David Gessner is an American essayist, memoirist, nature writer, editor, and cartoonist.

David Gessner
Born1961 (age 62–63)
OccupationEssayist, nature writer, memoirist, editor, college professor, and cartoonist
GenreEnvironmental, natural history, nonfiction
SpouseNina de Gramont

Gessner was born in Boston, Massachusetts and grew up in Worcester, Massachusetts. He attended Harvard College where he worked at the Harvard Crimson drawing political cartoons, most notably a drawing of Ronald Reagan urinating on an unemployed man in the gutter, entitled "The Trickle Down Theory".[1] He was awarded his degree in 1983. He is married to the novelist Nina de Gramont.

He is the author of eleven books that blend a love of nature, humor, memoir, and environmentalism, including Leave It As It Is: A Journey Through Theodore Roosevelt’s American Wilderness and the New York Times-bestselling All the Wild That Remains: Edward Abbey, Wallace Stegner and the American West.[2] His prizes include a Pushcart Prize, the John Burroughs Award for Best Nature Essay, the Association for Study of Literature and the Environment’s award for best book of creative writing, and the Reed Award for Best Book on the Southern Environment. In 2017 he appeared on the National Geographic Explorer show "The Call of the Wild".[3]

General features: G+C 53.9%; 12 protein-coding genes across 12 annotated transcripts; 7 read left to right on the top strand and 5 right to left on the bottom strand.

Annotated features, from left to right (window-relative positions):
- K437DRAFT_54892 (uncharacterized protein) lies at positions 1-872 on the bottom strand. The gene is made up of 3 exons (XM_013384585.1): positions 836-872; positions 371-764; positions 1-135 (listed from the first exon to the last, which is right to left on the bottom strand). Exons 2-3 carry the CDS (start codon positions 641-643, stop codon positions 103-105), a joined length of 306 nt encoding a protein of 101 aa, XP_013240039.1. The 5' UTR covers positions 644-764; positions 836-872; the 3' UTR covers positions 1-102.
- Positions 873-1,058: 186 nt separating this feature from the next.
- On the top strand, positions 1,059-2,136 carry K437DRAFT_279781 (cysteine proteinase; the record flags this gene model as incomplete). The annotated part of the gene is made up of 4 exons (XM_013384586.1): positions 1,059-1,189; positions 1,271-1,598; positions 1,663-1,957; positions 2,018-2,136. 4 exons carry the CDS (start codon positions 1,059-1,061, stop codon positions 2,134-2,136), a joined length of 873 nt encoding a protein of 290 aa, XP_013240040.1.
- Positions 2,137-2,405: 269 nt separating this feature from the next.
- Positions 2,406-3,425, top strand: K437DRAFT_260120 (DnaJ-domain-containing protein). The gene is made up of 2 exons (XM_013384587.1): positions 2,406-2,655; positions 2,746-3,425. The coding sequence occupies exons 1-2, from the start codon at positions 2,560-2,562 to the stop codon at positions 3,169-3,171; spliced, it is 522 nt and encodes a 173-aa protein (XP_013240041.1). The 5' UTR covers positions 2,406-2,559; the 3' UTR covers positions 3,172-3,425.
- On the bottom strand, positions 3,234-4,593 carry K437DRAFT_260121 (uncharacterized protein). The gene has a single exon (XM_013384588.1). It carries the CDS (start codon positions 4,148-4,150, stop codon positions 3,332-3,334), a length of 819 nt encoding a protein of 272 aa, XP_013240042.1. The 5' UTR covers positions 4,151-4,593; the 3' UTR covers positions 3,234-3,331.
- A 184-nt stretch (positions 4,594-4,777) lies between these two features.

Teaching and editing edit